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The new program, which will focus significantly on research, will change the dynamics of the College’s chemistry curriculum and address a growing need for non-doctorate graduate degrees in the field.
Criminology major Emerson Devlin, Class of 2020, kicked off her junior year at Merrimack College with one of the most daunting and rewarding experiences of her career. After countless routine visits to job boards including Handshake, Merrimack College’s online job platform, Emerson ultimately decided to turn to her personal network to further explore her internship opportunities. Per recommendation of one of her peers, Emerson resolved to apply for a position as a Teaching Assistant at the Middleton House of Corrections. By reaching out and indicating her interest to the Criminology department at Merrimack, Emerson soon secured her experiential learning opportunity.
While Emerson recalls feeling accomplished at securing an internship for the fall, she additionally remembers her apprehension in taking on an internship that strayed slightly from her career expectations. Emerson exclusively sought after internships relevant to her interests in law because she felt sure it was the next step in her career development. Now, Emerson realizes that delving into the unexpected can actually lead you closer to your career goals. She states, “The internship I did with the Middleton House of Corrections definitely wasn’t what I had in mind, but it was a really cool experience, and not many people get to say that they worked in a jail as a teaching intern and interacted with inmates. [Working in a prison] is not what I want to do as a career, but I got so much out of it that I never expected I would. It’s important to be open minded to everything, because you never know where that experience might lead.” Although Emerson may have determined that she would not like to work in a prison setting in her future career of choice, her enthralling experience with Middleton House of Corrections did prompt her to pivot her career development in law entirely.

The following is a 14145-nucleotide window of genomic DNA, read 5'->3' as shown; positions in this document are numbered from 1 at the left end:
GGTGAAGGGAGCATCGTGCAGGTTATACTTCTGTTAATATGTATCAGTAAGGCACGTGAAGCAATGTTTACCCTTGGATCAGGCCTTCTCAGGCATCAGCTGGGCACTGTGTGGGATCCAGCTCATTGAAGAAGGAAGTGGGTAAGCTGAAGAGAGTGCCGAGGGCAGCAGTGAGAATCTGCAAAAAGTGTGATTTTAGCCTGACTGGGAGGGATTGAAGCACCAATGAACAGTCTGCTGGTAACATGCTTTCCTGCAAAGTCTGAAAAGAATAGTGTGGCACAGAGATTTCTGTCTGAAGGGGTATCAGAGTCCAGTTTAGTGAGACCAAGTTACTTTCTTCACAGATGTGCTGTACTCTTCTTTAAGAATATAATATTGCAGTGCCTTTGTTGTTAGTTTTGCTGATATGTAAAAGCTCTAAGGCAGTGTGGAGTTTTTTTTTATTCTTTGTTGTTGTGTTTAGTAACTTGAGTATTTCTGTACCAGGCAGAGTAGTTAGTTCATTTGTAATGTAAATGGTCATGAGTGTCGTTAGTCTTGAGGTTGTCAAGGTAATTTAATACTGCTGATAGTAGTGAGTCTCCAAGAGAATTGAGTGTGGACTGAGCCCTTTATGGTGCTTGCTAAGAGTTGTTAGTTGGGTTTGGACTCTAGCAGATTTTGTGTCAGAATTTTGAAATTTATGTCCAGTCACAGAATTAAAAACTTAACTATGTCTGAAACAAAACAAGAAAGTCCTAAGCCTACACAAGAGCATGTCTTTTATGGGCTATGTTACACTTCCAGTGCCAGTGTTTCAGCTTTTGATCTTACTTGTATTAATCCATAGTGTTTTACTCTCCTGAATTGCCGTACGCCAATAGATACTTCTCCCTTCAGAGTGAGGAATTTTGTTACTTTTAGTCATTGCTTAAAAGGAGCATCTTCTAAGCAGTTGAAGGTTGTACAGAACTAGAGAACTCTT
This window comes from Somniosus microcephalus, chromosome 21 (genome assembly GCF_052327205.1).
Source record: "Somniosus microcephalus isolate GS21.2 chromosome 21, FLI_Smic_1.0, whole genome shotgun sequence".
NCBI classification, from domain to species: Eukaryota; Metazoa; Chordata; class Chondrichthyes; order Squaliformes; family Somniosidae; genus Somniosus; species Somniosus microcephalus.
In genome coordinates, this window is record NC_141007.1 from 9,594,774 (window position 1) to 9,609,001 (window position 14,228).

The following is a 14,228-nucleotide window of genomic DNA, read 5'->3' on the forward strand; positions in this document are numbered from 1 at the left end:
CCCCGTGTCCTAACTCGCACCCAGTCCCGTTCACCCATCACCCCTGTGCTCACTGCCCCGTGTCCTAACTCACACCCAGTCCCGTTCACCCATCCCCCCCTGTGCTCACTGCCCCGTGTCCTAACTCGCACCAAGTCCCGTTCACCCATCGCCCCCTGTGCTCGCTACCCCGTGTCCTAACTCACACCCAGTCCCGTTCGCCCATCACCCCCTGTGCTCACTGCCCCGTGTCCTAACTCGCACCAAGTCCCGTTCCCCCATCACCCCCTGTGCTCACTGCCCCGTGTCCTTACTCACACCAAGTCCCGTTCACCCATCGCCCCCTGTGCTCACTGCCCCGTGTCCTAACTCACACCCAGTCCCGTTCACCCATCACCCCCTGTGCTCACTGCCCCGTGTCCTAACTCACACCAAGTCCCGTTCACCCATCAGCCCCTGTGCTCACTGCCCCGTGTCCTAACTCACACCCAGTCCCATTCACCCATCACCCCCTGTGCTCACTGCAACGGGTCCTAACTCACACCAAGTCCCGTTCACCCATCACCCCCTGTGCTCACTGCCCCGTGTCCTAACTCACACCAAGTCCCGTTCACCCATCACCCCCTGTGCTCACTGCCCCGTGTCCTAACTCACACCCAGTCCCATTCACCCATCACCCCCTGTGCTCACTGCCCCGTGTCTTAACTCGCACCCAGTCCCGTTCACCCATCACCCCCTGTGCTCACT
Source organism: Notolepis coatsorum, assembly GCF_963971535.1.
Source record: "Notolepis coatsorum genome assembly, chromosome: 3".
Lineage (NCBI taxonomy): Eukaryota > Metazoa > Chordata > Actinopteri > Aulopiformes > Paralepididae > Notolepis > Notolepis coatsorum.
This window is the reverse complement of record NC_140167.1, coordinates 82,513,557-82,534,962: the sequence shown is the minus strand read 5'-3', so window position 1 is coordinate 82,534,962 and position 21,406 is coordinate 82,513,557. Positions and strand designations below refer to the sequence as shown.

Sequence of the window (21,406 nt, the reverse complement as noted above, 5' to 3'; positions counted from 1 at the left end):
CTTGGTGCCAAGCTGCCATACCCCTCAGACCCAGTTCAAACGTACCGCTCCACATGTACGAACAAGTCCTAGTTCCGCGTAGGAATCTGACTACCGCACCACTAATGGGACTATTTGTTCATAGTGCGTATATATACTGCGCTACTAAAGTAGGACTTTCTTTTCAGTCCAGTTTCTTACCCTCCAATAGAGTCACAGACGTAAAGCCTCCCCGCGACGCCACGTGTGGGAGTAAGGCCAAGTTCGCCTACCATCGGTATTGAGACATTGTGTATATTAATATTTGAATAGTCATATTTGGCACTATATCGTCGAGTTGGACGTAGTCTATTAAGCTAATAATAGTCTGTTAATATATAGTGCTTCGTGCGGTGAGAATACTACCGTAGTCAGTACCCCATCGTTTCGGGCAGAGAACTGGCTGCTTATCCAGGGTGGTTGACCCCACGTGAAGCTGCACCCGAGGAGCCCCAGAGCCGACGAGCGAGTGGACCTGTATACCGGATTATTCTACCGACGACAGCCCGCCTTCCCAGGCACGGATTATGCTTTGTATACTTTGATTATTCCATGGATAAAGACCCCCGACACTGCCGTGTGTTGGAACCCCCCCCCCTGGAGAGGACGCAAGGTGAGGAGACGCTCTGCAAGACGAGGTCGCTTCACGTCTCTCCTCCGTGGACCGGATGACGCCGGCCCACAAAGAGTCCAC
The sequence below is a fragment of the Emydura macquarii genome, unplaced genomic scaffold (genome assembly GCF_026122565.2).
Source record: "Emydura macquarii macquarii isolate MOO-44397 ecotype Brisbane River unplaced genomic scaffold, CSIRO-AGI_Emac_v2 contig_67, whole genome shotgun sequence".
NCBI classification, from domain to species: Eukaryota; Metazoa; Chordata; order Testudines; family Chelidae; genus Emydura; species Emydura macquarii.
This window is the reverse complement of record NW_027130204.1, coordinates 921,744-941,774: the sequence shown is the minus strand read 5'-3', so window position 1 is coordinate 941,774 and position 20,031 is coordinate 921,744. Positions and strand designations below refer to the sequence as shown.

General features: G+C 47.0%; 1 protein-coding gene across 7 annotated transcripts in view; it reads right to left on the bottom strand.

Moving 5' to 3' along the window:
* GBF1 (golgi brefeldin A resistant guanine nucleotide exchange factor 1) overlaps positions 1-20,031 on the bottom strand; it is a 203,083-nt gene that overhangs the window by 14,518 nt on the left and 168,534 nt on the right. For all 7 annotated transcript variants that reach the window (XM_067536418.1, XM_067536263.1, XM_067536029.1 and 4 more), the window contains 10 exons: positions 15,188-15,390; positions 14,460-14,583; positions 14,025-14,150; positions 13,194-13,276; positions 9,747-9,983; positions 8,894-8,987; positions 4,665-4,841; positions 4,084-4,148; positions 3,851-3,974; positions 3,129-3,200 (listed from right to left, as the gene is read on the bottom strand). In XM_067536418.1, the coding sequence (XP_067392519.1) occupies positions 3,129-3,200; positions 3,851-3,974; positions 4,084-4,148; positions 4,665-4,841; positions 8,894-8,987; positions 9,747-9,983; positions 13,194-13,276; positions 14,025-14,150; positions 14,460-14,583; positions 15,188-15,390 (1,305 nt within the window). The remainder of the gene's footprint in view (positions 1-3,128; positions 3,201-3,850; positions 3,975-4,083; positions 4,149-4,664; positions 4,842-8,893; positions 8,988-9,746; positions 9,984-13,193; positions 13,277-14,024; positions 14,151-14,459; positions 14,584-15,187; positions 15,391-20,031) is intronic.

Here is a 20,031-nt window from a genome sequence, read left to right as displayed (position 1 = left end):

In fact, Emerson’s experience enabled her to discover an area of law she never quite considered prior to her internship. Emerson reflects that, “Going into [my internship], I just thought it’d be a cool experience, but after learning about the inmates and what they went through, it really shifted my mindset and perspective in the different areas of law I’d like to concentrate on. I actually had my mind set on going into divorce areas of law, but now I’d like to go into being a public defender, or even just advocating for those that are incarcerated.” Outside of the classroom, Emerson obtained an awareness to the issues of the incarcerated that ignited an unforeseen passion to educate others.
Beyond her newly found desire to advocate for the incarcerated through her career aspirations as a lawyer, Emerson additionally appreciates the distinctive attributes she can showcase in her future experiential learning opportunities. After her teaching assistantsship, Emerson went straight to the O’Brien Center for Career Development to touch up her resume to exhibit her new skills in the best way possible. In reference to her application and interviews following her internship, Emerson expresses, “when people see [my internship at Middleton House of Corrections] on my resume, it’s definitely a point of conversation. It shows many different qualities about me, and I think it helps distinguish me from another person who might of had more of a straightforward office internship. It definitely sticks out.” Emerson’s experience in a unique position provides her with a well-rounded perspective that often falls overlooked in the industry she plans to pursue while also setting her apart from more traditional career pathways.
Emerson’s decision to challenge her professional expectations and take on a serendipitous experiential learning opportunity serves as a paradigm for the value of exploring the different career paths available within a particular industry. The knowledge you gain from hands-on experiences in the working world only adds to the merit of your skills, and as Emerson so sensibly advises, “more experience is never a bad thing in my book.” Students only benefit from increased experience in the realities of the field they are interested in pursuing; receiving various viewpoints that can only better prepare students for all that the industry has to offer. While searching on Handshake may certainly provide the positions you seek, sometimes the best resources to finding your next experiential learning opportunity may just lie in your network of peers or your major’s department — simply take the chance!
Written by: Kerry Reynolds, Class of 2021